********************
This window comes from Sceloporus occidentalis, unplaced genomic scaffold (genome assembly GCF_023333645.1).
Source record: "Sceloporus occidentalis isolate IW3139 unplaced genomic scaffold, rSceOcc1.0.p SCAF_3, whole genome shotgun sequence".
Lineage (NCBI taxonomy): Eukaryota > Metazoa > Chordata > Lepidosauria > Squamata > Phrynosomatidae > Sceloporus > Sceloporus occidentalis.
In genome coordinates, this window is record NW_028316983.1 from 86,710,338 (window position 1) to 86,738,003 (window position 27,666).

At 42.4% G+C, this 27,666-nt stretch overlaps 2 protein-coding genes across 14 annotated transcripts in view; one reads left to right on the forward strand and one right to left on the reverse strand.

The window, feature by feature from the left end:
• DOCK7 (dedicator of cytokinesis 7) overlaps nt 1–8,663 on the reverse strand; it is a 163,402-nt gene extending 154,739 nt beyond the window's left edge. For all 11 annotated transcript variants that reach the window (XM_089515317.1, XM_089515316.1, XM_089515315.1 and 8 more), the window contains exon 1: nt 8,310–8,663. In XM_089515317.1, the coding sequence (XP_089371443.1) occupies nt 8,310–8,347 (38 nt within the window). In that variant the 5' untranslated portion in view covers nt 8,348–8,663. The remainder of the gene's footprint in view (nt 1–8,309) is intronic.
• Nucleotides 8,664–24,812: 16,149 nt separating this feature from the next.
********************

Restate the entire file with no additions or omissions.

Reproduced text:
This window comes from Sceloporus occidentalis, unplaced genomic scaffold (genome assembly GCF_023333645.1).
Source record: "Sceloporus occidentalis isolate IW3139 unplaced genomic scaffold, rSceOcc1.0.p SCAF_3, whole genome shotgun sequence".
Lineage (NCBI taxonomy): Eukaryota > Metazoa > Chordata > Lepidosauria > Squamata > Phrynosomatidae > Sceloporus > Sceloporus occidentalis.
In genome coordinates, this window is record NW_028316983.1 from 86,710,338 (window position 1) to 86,738,003 (window position 27,666).

At 42.4% G+C, this 27,666-nt stretch overlaps 2 protein-coding genes across 14 annotated transcripts in view; one reads left to right on the forward strand and one right to left on the reverse strand.

The window, feature by feature from the left end:
• DOCK7 (dedicator of cytokinesis 7) overlaps nt 1–8,663 on the reverse strand; it is a 163,402-nt gene extending 154,739 nt beyond the window's left edge. For all 11 annotated transcript variants that reach the window (XM_089515317.1, XM_089515316.1, XM_089515315.1 and 8 more), the window contains exon 1: nt 8,310–8,663. In XM_089515317.1, the coding sequence (XP_089371443.1) occupies nt 8,310–8,347 (38 nt within the window). In that variant the 5' untranslated portion in view covers nt 8,348–8,663. The remainder of the gene's footprint in view (nt 1–8,309) is intronic.
• Nucleotides 8,664–24,812: 16,149 nt separating this feature from the next.